A shared diagnosis, but opposing solutions. Delivered last week by the Finance Committee of the National Assembly, the flash mission on superprofits finally made it possible to characterize the existence of “windfall profits”, “against the tide of the global economic situation”but not to reconcile the left and the presidential majority on how to deal with them.
While the Nupes argues for a tax that would affect all companies with more than 750 million euros in turnover, the government only wants to cap the income of electricians currently benefiting from low-cost electricity produced by nuclear or renewables. A measure that would bring in between 5 and 7 billion in 2022.
On both sides, the arguments fuse, and risk monopolizing the discussions which open this Monday, October 10 in the Assembly around the finance bill. “At a time of inflation, it is unsustainable that certain large groups are gorging themselves on the backs of the French”, Nupes storm. “Taxing these profits would threaten the millions of jobs represented by these large groups in France, but also the billions of investments needed for the energy transition”, reply the defenders of the supply policy defended by the majority. In other words, impossible in Macronie, where the tax cut has been made a real red line not to be crossed.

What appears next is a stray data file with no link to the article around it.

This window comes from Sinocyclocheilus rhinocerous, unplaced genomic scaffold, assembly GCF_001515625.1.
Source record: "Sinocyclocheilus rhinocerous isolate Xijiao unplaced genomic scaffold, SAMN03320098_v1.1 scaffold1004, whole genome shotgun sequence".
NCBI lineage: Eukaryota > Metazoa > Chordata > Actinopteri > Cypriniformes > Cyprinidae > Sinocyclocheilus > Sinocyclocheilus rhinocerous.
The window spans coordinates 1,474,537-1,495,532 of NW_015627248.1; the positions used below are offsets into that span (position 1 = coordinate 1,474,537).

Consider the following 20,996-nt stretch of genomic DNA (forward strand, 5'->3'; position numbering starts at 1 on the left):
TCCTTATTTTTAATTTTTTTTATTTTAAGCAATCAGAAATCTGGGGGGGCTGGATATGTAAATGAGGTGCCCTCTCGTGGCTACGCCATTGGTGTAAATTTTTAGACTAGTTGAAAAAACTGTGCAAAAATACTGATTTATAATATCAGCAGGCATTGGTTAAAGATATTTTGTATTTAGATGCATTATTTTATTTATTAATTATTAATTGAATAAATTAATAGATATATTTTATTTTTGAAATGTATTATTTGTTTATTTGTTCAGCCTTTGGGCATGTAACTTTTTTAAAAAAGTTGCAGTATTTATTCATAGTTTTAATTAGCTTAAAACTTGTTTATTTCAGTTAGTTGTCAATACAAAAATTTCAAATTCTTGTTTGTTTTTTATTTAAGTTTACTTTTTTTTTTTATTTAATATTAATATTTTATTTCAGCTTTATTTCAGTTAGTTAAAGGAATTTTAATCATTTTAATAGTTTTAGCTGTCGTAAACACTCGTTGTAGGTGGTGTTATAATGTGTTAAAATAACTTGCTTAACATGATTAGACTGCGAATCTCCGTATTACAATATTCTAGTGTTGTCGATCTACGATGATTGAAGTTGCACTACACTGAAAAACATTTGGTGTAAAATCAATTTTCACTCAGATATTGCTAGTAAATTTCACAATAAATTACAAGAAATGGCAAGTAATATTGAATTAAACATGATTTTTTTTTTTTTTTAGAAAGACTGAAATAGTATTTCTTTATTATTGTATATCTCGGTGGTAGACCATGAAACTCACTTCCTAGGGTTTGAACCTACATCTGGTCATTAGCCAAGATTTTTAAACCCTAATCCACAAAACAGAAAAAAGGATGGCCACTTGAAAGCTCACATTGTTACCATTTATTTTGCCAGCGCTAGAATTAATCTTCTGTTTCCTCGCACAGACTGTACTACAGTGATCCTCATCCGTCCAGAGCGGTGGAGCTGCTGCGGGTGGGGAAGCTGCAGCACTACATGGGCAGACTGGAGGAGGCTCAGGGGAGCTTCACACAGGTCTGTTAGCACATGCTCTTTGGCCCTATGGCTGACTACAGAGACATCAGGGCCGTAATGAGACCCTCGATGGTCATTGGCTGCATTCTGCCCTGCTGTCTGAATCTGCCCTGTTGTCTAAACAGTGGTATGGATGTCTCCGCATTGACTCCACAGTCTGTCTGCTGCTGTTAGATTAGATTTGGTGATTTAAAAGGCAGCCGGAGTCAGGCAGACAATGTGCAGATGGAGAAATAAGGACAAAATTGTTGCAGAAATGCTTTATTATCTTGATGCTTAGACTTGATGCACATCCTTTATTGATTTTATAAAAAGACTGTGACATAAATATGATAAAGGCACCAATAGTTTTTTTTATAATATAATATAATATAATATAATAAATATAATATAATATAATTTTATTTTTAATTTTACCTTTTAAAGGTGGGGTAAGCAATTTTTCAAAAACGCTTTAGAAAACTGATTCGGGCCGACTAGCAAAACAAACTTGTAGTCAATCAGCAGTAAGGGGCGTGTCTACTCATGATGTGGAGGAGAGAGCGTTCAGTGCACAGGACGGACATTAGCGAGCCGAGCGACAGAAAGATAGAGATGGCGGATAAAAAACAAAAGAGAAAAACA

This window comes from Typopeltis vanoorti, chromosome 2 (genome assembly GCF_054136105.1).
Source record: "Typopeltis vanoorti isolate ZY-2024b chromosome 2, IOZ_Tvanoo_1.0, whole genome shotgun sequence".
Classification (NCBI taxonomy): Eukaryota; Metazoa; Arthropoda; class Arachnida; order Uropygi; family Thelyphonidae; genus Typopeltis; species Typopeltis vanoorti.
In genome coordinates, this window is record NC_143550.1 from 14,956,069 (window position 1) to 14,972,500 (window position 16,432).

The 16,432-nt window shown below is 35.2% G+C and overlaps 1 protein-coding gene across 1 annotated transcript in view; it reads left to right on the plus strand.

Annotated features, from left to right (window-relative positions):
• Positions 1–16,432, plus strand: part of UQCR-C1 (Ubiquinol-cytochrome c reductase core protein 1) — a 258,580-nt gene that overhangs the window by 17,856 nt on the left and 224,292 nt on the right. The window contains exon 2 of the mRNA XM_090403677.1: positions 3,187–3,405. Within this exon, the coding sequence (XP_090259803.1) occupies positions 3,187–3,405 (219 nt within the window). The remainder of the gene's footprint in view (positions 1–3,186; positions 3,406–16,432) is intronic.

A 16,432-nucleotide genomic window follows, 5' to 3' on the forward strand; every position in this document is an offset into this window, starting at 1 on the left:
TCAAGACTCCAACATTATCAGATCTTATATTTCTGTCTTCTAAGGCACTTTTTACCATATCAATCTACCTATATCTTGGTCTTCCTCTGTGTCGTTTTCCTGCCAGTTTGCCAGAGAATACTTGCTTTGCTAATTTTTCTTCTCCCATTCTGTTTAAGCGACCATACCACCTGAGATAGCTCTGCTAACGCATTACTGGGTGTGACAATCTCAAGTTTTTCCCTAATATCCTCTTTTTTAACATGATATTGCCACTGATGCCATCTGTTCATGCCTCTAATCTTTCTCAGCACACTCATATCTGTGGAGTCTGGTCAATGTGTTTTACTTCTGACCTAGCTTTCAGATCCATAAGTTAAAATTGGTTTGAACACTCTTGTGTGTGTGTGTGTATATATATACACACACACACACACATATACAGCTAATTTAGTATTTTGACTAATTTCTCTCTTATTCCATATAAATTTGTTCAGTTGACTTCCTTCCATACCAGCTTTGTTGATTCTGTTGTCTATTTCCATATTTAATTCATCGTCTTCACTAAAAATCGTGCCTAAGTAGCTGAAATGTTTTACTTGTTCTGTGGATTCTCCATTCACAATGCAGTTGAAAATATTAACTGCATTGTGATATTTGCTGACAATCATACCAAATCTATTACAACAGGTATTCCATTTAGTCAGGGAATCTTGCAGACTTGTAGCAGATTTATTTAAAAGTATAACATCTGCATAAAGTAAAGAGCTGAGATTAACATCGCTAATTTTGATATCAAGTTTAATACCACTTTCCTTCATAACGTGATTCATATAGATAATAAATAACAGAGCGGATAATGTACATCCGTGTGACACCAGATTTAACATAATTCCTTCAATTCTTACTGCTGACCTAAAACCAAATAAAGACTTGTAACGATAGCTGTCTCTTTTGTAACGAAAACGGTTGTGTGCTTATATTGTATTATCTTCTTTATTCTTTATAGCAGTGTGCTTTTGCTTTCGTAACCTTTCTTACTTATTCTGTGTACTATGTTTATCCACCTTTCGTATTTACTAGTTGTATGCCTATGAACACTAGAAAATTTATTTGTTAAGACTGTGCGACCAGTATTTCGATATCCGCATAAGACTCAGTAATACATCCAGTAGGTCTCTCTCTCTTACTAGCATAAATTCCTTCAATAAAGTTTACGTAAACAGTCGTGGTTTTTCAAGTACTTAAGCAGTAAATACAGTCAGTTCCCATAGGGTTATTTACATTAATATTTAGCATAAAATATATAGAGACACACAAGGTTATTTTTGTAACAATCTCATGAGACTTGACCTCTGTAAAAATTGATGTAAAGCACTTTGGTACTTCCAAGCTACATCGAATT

Without resolving this epidermal and ideological debate, it seems in any case interesting to recall what the large groups weigh in national solidarity. Every year, Afep, the spokesperson for large companies in France, produces a report on the contribution of its 110 members to the French economy. Hoping to add its stone to the ongoing controversies, the association recently leaked these updated figures to the press.
Significant participation in the collective effort
In 2021, the members of Afep, who represent 2.1 million employees in France (i.e. 12% of private employment), would have contributed 18% of all the compulsory levies of companies in France. Or 77 billion euros in taxes and contributions of all kinds which in 2021 abounded the coffers of the French State.
A monumental sum which breaks down as follows: 45 billion from compulsory levies on labor (higher, it is certain, than among our European neighbors), 12.8 billion from sectoral taxes, 6.5 billion from taxes of production (including 2 billion CVAE, contribution on the added value of companies that the government wishes to eliminate in two years), and 13 billion to be put on the account of corporate tax (IS).
“Despite the fall in the IS rate last year, this figure increased from 10 to 13 billion euros between 2020 and 2021, which proves that the supply policy is working”, welcomes the Afep, which does not specify that the billions paid by the States during the pandemic are also for a lot in the historic profits of last year.
Large companies pay less corporate tax than small ones
This is not his only inaccuracy. Because, despite this undeniable contribution to the good performance of the French economy, large companies pay much less corporate tax than small ones. In 2011, a report by the deputy Gilles Carrez (Les Républicains) had inflamed the spirits, showing that there were 20 points of difference in taxation between large groups and VSEs-SMEs, due to tax mechanisms allowing part of the deficits to be deferred on the profits of the following year, or to deduct the interest on loans from the taxable results.